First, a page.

Tuesday, March 24, 2009

Spoked Wheel - Part 2 - Spoke Material Properties

Spoke Material and Properties
From spoke manufacturer's websites:
Dt spokes: 18/10 stainless
Wheelsmith: 304 stainless *
Sapim spokes: 18/8 stainless. Strength = 1080(157 ksi)-1180 mpa (basic spoke, middle section) , Strength=1350 mpa (196 ksi) (normal double butted spoke, 2/1.8)
"Strength" unfortunately don't know if this is Tensile or Yield Strength.

*(304 ss is 18-20 Cr and 8-10 Ni, so basically we have identical spoke material..)

Annealed, non cold worked, 304 is not that strong. From one material table TS=75 ksi, YS=30 ksi.

But looking in machinery's handbook (25th p384), they do list the Tensile of 18/8 wire:
2.34 mm TS = 233 ksi
2mm TS = 240 ksi
1.8mm TS =245 ksi
1.6 mm TS=251ksi

This is really quite high! I have to admit, a lot higher than I expected.

2014 comments:  I now use this, my own  blog post,  for reference :)

Saturday, March 21, 2009

Bike Projects, this and that.

A few projects I have worked on in the last couple months:
After quite a few other methods tried, by far the easiest and fastest way to take a old steerer tube out of a fork crown. Use bimetal hole saws.  Started with a 7/8 " ended with a 1".  Took only a few minutes. Now it is ready for a new steerer tube. 

There is a story of welders needed up high on a water tower.  The job was advertised as no certification required, and a long line of people formed to get the job.  However, it thinned considerably when it was learned you first had to weld the seat on which you would be sitting on, 50 ft or so in the air.   This is similar,  don't do it unless you fully trust your welds.   

I used an arc weld, 1/16 7014 rod.  Stick weld?  Yes.  It's what I am good at and its very fast as well.  And very reliable. (see http://www.weldingtipsandtricks.com/stick-welding.html )    The setup was perfect.  No gaps in between the tubes, and a slight chamfer.  I also did a test weld, and cut it apart, There was actually an inside bead as well as of course an outside bead.   I used a Lincoln invertec welder (which is also a tig welder).  Fairly new welder for me, and it is sweet.  It stick welds better than any welder I have used.  It also took some care to keep the the tubes concentric during the welding.  

Changed up my junker bike a little.  It is an old 27" (wheel) schwinn that i use 700c wheels on.  I made a new fork for it last year to accept big tires, like cross tires.  I wanted a little more clearance on the rear brake, so i cut the brake bridge and brazed it on a little higher.  Took maybe a half a day, a tad longer than i wanted, but it came out well.  The brass and flux that Henry James sells sure is great stuff.  Amazed again at how nice it flows. 

Last week I also built up a set of wheels.   Just a normal set 32 spoked.   When running with 32, 28 and even maybe a front 24 and a mid or deep v, you really don't need to do anything special to the rim to nipple interface.    The rear rim is an offset design, which, if I am going to do a 1 to 1 ratio of Drive Side to Non-Drive side spokes and and 8/9/10 speed cassette, is all I will use anymore.  It allows a little better tension ratio and thus a better wheel.  The front (not shown) was a 28 hole deep v design.  I paid maybe $25 a rim, $5-10 each for the shimano hubs, and maybe 10 cents a spoke.   So maybe $75 dollars and a half hour a wheel to build.  I suspect these will still be running fine 10 years from now, unless the sidewall wear from brakes.   In the background is a wood box with drawers I made to hold spokes.  I have quite a few spokes that i have purchased dirt cheap off ebay over the years.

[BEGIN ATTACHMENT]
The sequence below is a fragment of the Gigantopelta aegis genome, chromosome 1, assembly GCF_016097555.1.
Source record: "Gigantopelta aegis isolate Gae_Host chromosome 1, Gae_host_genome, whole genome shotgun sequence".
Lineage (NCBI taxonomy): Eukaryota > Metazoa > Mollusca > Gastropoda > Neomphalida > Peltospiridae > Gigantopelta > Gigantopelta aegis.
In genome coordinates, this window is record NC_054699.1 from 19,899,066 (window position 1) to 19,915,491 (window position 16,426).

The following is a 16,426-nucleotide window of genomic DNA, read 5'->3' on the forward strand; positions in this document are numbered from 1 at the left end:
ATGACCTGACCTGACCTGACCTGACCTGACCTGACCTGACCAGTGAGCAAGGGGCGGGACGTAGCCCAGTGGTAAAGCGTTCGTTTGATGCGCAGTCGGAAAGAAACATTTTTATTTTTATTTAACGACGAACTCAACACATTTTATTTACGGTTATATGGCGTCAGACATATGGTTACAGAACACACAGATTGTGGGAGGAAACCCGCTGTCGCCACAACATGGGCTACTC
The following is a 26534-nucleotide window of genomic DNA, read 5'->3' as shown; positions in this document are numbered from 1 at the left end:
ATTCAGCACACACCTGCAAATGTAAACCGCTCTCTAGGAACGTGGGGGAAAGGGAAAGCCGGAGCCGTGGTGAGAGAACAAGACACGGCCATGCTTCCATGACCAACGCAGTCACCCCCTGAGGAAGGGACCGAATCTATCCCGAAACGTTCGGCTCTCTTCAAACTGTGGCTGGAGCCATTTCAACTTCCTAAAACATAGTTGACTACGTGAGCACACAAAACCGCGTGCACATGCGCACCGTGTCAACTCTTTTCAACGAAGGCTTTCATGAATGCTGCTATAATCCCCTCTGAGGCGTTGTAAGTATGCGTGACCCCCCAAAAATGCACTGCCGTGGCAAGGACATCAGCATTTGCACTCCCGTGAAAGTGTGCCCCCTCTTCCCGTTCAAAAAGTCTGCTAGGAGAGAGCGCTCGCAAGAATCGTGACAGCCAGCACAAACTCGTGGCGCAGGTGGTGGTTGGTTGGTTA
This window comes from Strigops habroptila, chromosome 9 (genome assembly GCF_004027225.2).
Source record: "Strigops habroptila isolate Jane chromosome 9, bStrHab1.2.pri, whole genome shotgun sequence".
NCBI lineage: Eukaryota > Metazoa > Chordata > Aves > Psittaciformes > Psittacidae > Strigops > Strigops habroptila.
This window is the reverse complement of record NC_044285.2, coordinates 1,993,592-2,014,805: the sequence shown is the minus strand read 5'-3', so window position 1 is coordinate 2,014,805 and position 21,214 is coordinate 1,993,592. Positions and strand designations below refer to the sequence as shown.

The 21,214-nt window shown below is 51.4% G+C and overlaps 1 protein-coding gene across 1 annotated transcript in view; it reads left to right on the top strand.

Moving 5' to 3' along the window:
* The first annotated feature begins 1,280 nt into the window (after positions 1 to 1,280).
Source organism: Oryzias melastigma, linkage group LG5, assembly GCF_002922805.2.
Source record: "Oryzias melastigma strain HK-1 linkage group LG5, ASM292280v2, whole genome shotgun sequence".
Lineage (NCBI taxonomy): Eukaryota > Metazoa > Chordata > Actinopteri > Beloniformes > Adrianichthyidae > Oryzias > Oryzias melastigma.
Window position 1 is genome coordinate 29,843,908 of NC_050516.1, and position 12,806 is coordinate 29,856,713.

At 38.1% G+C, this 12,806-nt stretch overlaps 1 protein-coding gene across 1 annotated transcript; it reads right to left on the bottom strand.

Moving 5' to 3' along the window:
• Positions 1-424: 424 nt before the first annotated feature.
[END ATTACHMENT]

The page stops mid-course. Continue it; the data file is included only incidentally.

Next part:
Here is a Rolf Rim modified from an 18 spoked rim to a 27 spoked wheel.  I used 221"two-to-one" spoking pattern.  I actually built it last year, but had to rebuild cause i screwed up the fit of the nondrive side flange unto the hub and start squeeking!  I was able to move it further outboard this time around, and now all 27 spokes have the same tension (a function of flange distance from wheel center) .  

The nipples are actually inverted and inside the rims.  I used some small washers as well (2.2 mm ID) in between the nipple and rim.  Not quite ideal, because the nipples had to be chamfered, rounded somewhat and the washers curved taco style.  So two lines of contact in between the nipple and washer. And it took some time. The rim will probably definitely not ever fail, given the washer spreading out the load.  The nipples, are quite a bit stronger as well, being up side down and being on top a washer that has a 2 mm hole (instead of typical 4 mm).   And finally, the rim should be more aerodynamic, with hidden nipples.  Truing and tightening was almost easy as with a normal spoke wrench using a square driver.   

2014 comments.  Whoa too much monkey business...  Now carbon forks for me :)  (Well as long as you can get the rake/trail correct).     That poor bike was stolen.  I think I still have that wheel though ? 

Saturday, March 7, 2009

Spoked Wheels-Part 1 Intro

I've built spoked wheels since 1989. A lot of engineering mechanics and design concepts are nicely illustrated with a bicycle wheel. The concepts are not necessarily complicated but can still be hard to grasp. Even with engineering degrees (although I understood the physics behind the wheel) I did not really start to "know" spoked wheel until i sat down and starting doing calculations and thinking. For example things like 2-cross versus 3 cross, hi- versus low-flange, etc. Jobst Brandt's book and internet postings of course are great.

And here I am 20 years later, and i decided i want to start actually putting numbers, and showing the engineering behind the concepts. Although I am able to make generalized statements, it would be nice to be able to be specific, and dispel mis-information. Thus the reason for doing some calculations and sharing it in a blog. This will be a learning experience for me as well.